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Johns Hopkins APL Unveils Cislunar Security National Technical Vision

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The Johns Hopkins University Applied Physics Laboratory has issued a 75-page report outlining its technical vision for advancing security in cislunar space, which comprises the region between the moon and the Earth’s geosynchronous orbit.

The report titled Cislunar Security National Technical Vision tackles national needs in cislunar policy and strategy and discusses technological capabilities needed to ensure stability, transparency and safety in the cislunar region, such as space situational awareness; communications; position, navigation and timing; and reconstitution of space-based capabilities, APL said Monday.

Our goal is to make a critical contribution in pushing forward the national dialogue around the policy and technology development for cislunar security,” said Steve Parr, a program manager at APL’s space exploration sector and section author and co-editor of the technical vision.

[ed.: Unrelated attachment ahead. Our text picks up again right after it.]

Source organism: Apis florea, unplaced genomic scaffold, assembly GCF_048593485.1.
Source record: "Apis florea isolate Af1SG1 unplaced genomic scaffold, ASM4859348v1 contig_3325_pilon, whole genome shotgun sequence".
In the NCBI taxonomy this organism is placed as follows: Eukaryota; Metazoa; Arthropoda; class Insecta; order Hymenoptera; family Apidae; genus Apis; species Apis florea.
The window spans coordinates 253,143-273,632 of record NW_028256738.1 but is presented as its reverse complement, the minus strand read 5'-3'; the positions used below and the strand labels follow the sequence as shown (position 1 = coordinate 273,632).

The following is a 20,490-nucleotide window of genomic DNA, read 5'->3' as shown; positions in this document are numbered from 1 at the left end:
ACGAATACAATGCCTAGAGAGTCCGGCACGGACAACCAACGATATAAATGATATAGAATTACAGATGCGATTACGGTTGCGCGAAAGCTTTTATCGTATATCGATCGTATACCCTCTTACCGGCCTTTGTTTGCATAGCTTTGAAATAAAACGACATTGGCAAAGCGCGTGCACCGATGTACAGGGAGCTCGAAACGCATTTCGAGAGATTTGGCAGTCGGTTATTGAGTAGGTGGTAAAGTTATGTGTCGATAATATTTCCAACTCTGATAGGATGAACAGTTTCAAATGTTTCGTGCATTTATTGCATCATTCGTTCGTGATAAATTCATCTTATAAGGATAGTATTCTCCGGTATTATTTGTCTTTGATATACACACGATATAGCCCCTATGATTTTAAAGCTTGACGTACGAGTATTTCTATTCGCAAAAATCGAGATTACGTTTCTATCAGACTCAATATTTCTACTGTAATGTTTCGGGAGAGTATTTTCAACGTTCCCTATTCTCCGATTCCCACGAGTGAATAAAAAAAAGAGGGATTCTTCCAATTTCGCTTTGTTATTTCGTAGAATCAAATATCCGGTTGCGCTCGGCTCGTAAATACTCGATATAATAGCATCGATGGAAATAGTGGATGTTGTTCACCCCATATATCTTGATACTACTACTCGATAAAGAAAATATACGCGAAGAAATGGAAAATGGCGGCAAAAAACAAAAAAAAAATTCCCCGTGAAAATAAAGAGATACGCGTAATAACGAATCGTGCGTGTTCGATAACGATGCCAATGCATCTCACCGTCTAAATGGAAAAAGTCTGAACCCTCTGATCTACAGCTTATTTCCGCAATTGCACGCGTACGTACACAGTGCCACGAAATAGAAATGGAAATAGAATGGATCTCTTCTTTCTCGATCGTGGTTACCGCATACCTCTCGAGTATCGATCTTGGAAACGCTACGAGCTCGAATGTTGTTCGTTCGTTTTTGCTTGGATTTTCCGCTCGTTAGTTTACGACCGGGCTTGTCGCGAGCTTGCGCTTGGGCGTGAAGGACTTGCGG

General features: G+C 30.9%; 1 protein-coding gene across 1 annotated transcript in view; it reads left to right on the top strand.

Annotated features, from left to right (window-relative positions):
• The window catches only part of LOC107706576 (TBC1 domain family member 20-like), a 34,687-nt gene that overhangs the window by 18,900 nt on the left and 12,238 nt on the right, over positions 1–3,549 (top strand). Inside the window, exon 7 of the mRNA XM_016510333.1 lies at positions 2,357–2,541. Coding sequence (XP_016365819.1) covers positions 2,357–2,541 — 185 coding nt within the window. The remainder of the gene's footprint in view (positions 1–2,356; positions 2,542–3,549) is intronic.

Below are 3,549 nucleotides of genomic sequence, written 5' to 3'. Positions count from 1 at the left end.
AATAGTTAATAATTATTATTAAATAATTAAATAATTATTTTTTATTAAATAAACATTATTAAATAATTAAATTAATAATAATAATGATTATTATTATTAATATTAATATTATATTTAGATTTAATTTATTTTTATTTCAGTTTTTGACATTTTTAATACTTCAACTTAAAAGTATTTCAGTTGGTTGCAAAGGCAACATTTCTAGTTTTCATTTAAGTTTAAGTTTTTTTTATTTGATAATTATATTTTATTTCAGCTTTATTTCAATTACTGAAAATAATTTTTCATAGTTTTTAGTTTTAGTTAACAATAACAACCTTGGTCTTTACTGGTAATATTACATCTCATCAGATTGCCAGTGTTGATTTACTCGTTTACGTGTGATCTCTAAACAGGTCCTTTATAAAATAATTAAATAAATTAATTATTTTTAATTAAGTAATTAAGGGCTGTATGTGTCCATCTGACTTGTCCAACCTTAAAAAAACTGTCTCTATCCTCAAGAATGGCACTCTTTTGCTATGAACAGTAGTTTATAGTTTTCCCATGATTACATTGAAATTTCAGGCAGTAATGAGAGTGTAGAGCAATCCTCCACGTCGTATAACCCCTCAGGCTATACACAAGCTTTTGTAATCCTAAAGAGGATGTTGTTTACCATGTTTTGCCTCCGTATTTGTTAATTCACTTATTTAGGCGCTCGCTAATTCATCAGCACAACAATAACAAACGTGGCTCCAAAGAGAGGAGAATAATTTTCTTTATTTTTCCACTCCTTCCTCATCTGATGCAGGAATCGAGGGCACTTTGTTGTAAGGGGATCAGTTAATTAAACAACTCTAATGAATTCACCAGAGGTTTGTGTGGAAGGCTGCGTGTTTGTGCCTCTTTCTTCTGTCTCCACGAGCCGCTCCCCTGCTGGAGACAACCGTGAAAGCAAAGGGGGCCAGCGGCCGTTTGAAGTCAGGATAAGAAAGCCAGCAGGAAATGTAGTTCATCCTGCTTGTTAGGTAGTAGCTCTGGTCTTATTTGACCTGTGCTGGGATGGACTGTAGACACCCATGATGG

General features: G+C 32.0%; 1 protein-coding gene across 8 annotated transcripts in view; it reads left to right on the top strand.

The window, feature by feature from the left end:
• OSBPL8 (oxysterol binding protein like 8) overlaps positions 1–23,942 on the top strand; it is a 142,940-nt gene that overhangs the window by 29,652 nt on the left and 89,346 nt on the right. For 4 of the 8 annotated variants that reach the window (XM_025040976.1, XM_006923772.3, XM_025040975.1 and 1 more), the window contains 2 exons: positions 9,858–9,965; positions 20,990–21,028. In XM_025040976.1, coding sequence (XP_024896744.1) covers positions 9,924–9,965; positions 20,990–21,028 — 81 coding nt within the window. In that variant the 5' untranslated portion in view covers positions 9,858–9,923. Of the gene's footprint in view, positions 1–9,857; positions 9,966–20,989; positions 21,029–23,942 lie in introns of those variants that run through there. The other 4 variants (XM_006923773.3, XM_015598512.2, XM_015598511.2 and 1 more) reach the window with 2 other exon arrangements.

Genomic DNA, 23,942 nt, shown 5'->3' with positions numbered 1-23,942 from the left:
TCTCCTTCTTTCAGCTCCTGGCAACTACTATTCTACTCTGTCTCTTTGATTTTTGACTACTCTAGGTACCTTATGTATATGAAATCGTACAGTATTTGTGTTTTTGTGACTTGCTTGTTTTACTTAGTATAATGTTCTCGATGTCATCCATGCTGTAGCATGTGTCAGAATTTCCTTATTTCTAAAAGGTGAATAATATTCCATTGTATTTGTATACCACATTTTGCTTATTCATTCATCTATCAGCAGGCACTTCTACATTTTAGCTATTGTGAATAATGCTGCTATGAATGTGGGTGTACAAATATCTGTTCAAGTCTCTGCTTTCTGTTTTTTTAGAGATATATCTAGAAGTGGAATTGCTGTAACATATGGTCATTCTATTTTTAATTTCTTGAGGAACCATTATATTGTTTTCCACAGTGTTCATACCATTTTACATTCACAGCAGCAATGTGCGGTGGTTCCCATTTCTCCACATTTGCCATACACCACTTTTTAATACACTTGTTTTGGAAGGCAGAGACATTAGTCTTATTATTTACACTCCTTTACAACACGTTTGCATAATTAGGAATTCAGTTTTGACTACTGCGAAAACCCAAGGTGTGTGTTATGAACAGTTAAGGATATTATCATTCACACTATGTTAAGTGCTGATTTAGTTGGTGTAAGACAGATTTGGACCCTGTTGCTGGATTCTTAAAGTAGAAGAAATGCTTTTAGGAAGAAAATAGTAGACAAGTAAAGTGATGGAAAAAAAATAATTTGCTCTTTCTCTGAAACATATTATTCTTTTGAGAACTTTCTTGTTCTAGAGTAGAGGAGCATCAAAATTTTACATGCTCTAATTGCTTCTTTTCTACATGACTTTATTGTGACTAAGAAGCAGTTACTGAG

The report offers recommendations for advancing technological developments. To make cislunar PNT service a reality, the document recommends that the Department of Defense should allocate funds to take part in trade studies with NASA to come up with an architecture that meets the needs of the two agencies, leverage the Space Development Agency to rapidly develop capabilities and innovate existing technologies.

Parr and his colleagues created the technical vision by analyzing findings from discussions during the first two Cislunar Security conferences held in 2020 and 2021 and identifying three comprehensive needs for cislunar security: the need for international norms of behavior in cislunar space and lunar surface; need for enhanced space situational awareness; and ability to address norm violations.

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